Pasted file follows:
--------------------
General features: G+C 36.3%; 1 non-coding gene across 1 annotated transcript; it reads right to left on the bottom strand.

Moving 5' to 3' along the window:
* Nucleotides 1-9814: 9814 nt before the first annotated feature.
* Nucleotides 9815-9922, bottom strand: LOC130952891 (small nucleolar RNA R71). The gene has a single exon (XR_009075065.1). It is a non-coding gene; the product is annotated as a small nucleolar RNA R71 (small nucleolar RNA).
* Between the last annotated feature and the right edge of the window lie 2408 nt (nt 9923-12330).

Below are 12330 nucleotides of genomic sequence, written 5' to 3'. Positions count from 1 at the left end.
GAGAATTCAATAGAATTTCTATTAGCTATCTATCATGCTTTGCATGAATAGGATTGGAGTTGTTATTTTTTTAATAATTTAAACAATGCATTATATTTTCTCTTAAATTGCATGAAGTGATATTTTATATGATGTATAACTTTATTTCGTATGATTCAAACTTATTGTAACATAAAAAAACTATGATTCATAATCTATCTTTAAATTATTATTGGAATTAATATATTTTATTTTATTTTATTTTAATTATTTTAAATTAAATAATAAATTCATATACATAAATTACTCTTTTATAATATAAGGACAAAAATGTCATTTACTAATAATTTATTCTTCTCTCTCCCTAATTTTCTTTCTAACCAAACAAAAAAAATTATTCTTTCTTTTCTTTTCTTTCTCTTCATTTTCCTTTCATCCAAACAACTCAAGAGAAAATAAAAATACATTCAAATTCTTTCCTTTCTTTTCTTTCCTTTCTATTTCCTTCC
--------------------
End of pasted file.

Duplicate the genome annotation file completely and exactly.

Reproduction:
General features: G+C 36.3%; 1 non-coding gene across 1 annotated transcript; it reads right to left on the bottom strand.

Moving 5' to 3' along the window:
* Nucleotides 1-9814: 9814 nt before the first annotated feature.
* Nucleotides 9815-9922, bottom strand: LOC130952891 (small nucleolar RNA R71). The gene has a single exon (XR_009075065.1). It is a non-coding gene; the product is annotated as a small nucleolar RNA R71 (small nucleolar RNA).
* Between the last annotated feature and the right edge of the window lie 2408 nt (nt 9923-12330).

Below are 12330 nucleotides of genomic sequence, written 5' to 3'. Positions count from 1 at the left end.
GAGAATTCAATAGAATTTCTATTAGCTATCTATCATGCTTTGCATGAATAGGATTGGAGTTGTTATTTTTTTAATAATTTAAACAATGCATTATATTTTCTCTTAAATTGCATGAAGTGATATTTTATATGATGTATAACTTTATTTCGTATGATTCAAACTTATTGTAACATAAAAAAACTATGATTCATAATCTATCTTTAAATTATTATTGGAATTAATATATTTTATTTTATTTTATTTTAATTATTTTAAATTAAATAATAAATTCATATACATAAATTACTCTTTTATAATATAAGGACAAAAATGTCATTTACTAATAATTTATTCTTCTCTCTCCCTAATTTTCTTTCTAACCAAACAAAAAAAATTATTCTTTCTTTTCTTTTCTTTCTCTTCATTTTCCTTTCATCCAAACAACTCAAGAGAAAATAAAAATACATTCAAATTCTTTCCTTTCTTTTCTTTCCTTTCTATTTCCTTCC